Fritz Kreisler and Franz Rupp (1936) remain fundamentally within the sweet and elegant bounds of classical restraint, yet yearn for freedom through an array of tonal color and subtle tempo gradation. The opening is a marvel of tense anticipation, as Kreisler invests each note with a different and unexpected rhythmic value, a hugely effective portrayal of the composer on the cusp of two eras.
Although Jacques Thibaud was renowned as suave and stylish, in his 1929 pairing with his poetic French compatriot Alfred Cortot he digs into his instrument to produce a crude tone and rhythmic vagaries, the distortions suggesting the labor of a huge recreative effort.
In the most gripping studio reading, Bronislaw Hubermann and Ignaz Friedman (1930) urge the other on with hugely assertive phrasing, bold dynamic outbursts, roiling swells of volume, sudden extreme tempo shifts from suspenseful hesitation to firmly decisive, and daring changes in texture from cloyingly sweet to harshly abrasive. In a highly expressive and individual touch, the entire first movement bristles with edgy tension, as violin and piano deliberately fall in and out of synch. The second zips by, including all repeats in the same time others take without them, and the finale blends eloquence with weight. (The current Naxos release includes an equally compelling alternate take.)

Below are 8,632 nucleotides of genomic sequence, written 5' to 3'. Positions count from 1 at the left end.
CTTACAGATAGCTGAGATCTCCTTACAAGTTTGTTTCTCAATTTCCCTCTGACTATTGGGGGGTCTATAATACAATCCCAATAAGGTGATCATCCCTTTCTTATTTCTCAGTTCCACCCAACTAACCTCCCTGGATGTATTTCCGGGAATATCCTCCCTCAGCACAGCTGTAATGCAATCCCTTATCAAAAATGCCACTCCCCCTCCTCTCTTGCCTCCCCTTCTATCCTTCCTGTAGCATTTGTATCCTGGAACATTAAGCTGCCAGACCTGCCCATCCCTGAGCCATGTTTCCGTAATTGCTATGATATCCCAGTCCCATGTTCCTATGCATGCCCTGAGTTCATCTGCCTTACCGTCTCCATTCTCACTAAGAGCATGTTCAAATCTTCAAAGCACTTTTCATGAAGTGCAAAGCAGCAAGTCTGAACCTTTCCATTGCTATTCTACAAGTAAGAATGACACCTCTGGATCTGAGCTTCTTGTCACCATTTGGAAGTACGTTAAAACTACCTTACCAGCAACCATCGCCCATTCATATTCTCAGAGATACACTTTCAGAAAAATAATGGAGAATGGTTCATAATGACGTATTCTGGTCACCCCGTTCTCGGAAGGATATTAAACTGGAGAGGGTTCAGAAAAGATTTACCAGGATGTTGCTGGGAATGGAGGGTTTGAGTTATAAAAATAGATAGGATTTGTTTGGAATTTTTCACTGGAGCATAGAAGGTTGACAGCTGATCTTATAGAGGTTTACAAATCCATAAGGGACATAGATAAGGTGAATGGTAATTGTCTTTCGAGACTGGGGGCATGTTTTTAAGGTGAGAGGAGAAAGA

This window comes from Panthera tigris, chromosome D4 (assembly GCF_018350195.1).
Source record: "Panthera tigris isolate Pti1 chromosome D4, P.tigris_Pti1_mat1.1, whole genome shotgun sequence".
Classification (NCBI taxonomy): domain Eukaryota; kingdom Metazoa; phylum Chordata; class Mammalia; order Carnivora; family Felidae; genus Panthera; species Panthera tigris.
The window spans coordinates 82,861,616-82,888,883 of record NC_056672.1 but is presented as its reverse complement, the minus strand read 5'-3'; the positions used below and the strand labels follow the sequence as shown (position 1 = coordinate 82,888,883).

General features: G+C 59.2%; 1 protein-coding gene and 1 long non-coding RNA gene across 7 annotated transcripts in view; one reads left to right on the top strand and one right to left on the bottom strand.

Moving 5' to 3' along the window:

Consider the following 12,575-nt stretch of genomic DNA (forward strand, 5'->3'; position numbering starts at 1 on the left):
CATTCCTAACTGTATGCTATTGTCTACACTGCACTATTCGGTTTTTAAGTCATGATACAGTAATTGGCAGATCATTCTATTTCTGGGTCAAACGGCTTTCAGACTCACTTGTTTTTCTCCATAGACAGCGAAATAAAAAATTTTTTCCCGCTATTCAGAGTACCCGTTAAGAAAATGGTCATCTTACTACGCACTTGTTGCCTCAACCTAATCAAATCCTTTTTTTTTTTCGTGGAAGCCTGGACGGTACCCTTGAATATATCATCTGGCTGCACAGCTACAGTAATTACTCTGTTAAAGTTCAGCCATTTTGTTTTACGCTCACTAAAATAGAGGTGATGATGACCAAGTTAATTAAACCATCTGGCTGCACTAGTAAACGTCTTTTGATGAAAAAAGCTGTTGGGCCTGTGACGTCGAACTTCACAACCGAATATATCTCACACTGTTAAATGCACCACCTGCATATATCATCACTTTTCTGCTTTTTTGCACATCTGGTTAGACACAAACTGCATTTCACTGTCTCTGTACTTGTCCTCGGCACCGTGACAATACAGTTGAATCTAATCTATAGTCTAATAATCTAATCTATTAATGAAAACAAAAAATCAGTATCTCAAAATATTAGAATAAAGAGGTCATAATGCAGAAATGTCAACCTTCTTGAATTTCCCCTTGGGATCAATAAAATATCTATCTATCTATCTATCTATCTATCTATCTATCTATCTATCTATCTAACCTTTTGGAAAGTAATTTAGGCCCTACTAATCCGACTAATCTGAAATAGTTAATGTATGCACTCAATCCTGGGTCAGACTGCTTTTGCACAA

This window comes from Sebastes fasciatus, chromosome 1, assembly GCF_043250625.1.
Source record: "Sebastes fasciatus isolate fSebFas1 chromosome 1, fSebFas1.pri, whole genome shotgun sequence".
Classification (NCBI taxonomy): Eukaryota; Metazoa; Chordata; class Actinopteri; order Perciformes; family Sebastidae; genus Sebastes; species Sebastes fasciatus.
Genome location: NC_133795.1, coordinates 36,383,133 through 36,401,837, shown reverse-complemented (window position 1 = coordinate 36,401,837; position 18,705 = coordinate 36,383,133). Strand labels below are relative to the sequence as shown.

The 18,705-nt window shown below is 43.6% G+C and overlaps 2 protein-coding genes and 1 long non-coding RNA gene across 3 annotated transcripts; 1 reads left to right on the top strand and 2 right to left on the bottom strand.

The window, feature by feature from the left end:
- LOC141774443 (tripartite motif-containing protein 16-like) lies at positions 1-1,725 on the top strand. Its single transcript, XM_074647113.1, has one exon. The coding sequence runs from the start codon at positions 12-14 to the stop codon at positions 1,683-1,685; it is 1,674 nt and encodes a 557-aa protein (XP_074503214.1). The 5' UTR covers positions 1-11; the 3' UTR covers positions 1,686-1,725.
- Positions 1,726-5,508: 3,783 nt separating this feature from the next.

Most extraordinary of all is an April 13, 1940 concert by Joseph Szigeti and Béla Bartók that quivers with musical and cultural significance. Their performing style springs from the musical traditions of their beloved Hungary, in which intonation, rhythm, dynamics and texture all yield for unbridled emotional impact.
No writing can ever fully convey the splendor of such performances. Fortunately for posterity, these magnificent recordings overcome that otherwise insoluble problem to let the music speak for itself.
Copyright 2007 by Peter Gutmann
For a note about the illustrations, please click here.
copyright © 1998-2007 Peter Gutmann. All rights reserved.